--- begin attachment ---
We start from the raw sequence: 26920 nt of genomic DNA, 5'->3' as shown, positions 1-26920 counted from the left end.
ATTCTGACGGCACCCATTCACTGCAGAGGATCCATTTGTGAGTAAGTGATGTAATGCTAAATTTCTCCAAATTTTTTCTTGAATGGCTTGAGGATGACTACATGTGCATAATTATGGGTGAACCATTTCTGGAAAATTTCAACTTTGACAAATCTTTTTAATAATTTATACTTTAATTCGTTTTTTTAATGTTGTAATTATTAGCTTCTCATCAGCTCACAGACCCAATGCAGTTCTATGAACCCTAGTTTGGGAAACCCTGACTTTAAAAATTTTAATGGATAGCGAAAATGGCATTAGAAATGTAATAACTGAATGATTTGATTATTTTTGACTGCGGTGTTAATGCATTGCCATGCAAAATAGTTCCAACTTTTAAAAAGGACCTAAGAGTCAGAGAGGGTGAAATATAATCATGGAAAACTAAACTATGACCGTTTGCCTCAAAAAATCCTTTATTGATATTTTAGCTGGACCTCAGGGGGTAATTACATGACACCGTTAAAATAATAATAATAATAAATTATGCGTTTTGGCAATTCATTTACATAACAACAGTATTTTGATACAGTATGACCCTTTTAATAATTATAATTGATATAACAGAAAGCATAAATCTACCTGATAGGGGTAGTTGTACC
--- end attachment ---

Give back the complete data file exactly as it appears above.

We start from the raw sequence: 26920 nt of genomic DNA, 5'->3' as shown, positions 1-26920 counted from the left end.
ATTCTGACGGCACCCATTCACTGCAGAGGATCCATTTGTGAGTAAGTGATGTAATGCTAAATTTCTCCAAATTTTTTCTTGAATGGCTTGAGGATGACTACATGTGCATAATTATGGGTGAACCATTTCTGGAAAATTTCAACTTTGACAAATCTTTTTAATAATTTATACTTTAATTCGTTTTTTTAATGTTGTAATTATTAGCTTCTCATCAGCTCACAGACCCAATGCAGTTCTATGAACCCTAGTTTGGGAAACCCTGACTTTAAAAATTTTAATGGATAGCGAAAATGGCATTAGAAATGTAATAACTGAATGATTTGATTATTTTTGACTGCGGTGTTAATGCATTGCCATGCAAAATAGTTCCAACTTTTAAAAAGGACCTAAGAGTCAGAGAGGGTGAAATATAATCATGGAAAACTAAACTATGACCGTTTGCCTCAAAAAATCCTTTATTGATATTTTAGCTGGACCTCAGGGGGTAATTACATGACACCGTTAAAATAATAATAATAATAAATTATGCGTTTTGGCAATTCATTTACATAACAACAGTATTTTGATACAGTATGACCCTTTTAATAATTATAATTGATATAACAGAAAGCATAAATCTACCTGATAGGGGTAGTTGTACC